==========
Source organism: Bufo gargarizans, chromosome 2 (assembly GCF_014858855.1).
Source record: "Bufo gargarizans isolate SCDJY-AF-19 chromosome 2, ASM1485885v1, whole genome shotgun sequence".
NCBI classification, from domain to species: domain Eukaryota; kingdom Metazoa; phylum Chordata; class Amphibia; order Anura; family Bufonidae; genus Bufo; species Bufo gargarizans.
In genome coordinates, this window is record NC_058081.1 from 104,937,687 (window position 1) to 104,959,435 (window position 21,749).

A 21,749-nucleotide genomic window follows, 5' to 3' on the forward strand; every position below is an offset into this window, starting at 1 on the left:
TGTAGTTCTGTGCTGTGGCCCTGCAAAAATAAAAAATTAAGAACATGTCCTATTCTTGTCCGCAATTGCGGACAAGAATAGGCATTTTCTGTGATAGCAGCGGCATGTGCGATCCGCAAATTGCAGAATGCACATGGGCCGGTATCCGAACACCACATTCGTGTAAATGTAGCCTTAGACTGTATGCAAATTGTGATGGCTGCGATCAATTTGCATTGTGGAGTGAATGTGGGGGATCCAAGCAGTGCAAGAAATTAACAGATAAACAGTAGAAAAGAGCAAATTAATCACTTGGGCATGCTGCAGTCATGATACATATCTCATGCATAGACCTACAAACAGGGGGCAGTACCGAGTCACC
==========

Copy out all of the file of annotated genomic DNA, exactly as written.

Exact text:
Source organism: Bufo gargarizans, chromosome 2 (assembly GCF_014858855.1).
Source record: "Bufo gargarizans isolate SCDJY-AF-19 chromosome 2, ASM1485885v1, whole genome shotgun sequence".
NCBI classification, from domain to species: domain Eukaryota; kingdom Metazoa; phylum Chordata; class Amphibia; order Anura; family Bufonidae; genus Bufo; species Bufo gargarizans.
In genome coordinates, this window is record NC_058081.1 from 104,937,687 (window position 1) to 104,959,435 (window position 21,749).

A 21,749-nucleotide genomic window follows, 5' to 3' on the forward strand; every position below is an offset into this window, starting at 1 on the left:
TGTAGTTCTGTGCTGTGGCCCTGCAAAAATAAAAAATTAAGAACATGTCCTATTCTTGTCCGCAATTGCGGACAAGAATAGGCATTTTCTGTGATAGCAGCGGCATGTGCGATCCGCAAATTGCAGAATGCACATGGGCCGGTATCCGAACACCACATTCGTGTAAATGTAGCCTTAGACTGTATGCAAATTGTGATGGCTGCGATCAATTTGCATTGTGGAGTGAATGTGGGGGATCCAAGCAGTGCAAGAAATTAACAGATAAACAGTAGAAAAGAGCAAATTAATCACTTGGGCATGCTGCAGTCATGATACATATCTCATGCATAGACCTACAAACAGGGGGCAGTACCGAGTCACC